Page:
CGRundertow CASTLEVANIA: LORDS OF SHADOW for Xbox 360 Video Game Review


There are some games that just can’t seem
to make the transition to 3-D effectively. I’ve mentioned it in my review of the horrific
Paperboy for the N64, but just because a game series has a rusty start to 3-D doesn’t
mean that it can’t redeem itself. Castlevania was a great side-scrolling action game series
until Konami decided to turn it into a more open experience on the N64, which wasn’t
received well. However, if at first you don’t succeed, what are you supposed to do? Yep,
Try again, and Konami did just that. This is Castlevania: Lords of Shadow for the Xbox
360. Castlevania: Lords of Shadow follows Gabriel,
hey that’s my name! Gabriel is a member of the famous Belmont family, so it would
be safe to assume that this follows a similar plot structure to the originals, right? Well,
sort of, but the pace of Lords of Shadow is much slower, allowing for more exploration
and investigation than the first few games, which encouraged speeding through levels to
get to the end without getting hit. I don’t really prefer either style, because both of
them work very well, but this could be a pro or a con depending on what on your personal
taste. Lords of Shadow does really play like Konami
took the original formula and added a third dimension. You’re still going to be fighting
bosses, you still swing weapons and throw items, and there is still quite a bit of platforming.
However, the combat system is actually a lot more fun than earlier games. It’s a combination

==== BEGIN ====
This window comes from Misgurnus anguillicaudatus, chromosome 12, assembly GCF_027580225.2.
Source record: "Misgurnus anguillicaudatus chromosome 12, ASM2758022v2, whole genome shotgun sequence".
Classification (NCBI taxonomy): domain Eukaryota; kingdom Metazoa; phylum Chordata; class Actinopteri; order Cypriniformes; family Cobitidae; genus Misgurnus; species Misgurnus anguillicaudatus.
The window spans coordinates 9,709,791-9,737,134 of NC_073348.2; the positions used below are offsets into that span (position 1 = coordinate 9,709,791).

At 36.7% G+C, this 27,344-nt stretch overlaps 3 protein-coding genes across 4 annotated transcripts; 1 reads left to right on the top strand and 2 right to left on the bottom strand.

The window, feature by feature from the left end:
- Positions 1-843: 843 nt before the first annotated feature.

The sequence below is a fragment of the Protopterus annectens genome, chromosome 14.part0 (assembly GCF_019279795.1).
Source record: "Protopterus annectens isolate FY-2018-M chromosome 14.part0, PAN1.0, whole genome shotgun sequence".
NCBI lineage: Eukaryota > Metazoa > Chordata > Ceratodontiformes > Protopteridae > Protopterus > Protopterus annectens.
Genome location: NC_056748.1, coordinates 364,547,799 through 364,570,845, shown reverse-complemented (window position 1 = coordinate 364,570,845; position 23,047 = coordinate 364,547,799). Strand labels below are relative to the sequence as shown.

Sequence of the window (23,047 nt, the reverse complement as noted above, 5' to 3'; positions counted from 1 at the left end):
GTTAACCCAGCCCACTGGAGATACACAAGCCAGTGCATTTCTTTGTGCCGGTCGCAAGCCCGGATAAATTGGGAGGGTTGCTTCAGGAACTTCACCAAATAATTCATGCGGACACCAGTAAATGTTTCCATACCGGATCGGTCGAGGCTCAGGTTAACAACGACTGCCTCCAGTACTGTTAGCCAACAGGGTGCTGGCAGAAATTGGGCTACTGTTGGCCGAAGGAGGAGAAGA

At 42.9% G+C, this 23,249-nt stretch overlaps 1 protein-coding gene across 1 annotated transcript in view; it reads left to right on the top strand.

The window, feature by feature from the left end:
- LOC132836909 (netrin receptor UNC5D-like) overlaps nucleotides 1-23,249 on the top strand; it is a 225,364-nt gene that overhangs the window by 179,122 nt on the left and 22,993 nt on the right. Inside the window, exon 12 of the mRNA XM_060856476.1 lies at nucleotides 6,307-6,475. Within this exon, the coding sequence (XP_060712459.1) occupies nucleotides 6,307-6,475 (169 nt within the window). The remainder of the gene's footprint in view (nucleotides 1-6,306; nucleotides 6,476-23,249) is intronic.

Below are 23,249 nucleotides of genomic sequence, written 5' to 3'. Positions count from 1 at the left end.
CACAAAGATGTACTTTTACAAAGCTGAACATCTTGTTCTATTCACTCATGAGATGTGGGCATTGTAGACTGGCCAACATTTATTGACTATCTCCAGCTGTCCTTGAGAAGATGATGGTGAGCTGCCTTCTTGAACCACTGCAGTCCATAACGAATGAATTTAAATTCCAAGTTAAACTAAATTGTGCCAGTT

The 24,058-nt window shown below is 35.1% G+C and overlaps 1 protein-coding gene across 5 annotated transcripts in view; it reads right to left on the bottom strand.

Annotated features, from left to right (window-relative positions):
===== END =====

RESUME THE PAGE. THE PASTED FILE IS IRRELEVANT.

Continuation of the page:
of button presses, quick dodges, and QuickTime events, and while I really didn’t have a
problem with the combat in the original games, this is a welcome addition. Of course, some
people do say that it resembles a certain other Playstation exclusive. Maybe, one that
follows a Greek God…of War, but it does feel right at home.
In addition to the classic Castlevania elements, Lords of Shadow adds a few puzzles to the
experience. I wasn’t sure I was going to be on board with this, and to be honest, this
part of the game starts feeling like Zelda, but the puzzles are blended well enough into
the action that it doesn’t really start to bother you. The game has a nice difficulty,
mixing fighting pathetically weak enemies with scary-difficult bosses, with just the
right level of each. Now, the one thing that really bothered me
with Castlevania: Lords of Shadow was the camera. It reminds me of the camera used in
old Resident Evil games, and it does not turn at all, it just starts to feel primitave.
The camera shifts angles automatically as you go from one area to another, but I really
don’t know why they did it this way. The right stick isn’t really used, so why can’t
it be used for turning the camera? It baffles me, but because this is the only real flaw
I found, and because the rest of the game is so good, I’ll let it pass.
Visually, Lords of Shadow was really surprising to me. I expected okay visuals, but what I
got were some of the best I have ever seen on the 360. Framerate can get slightly choppy
in cutscenes, but character models and colors are so well done that you won’t even really
notice. Lighting effects are also extremely impressive, and this game really shows that
the 360 isn’t down and out just yet. Castlevania: Lords of Shadow is a title that
didn’t get much recognition because it was overshadowed by some of its portable cousins,
but it still one of the best action games available this generation. There really isn’t
an excuse for not playing this.

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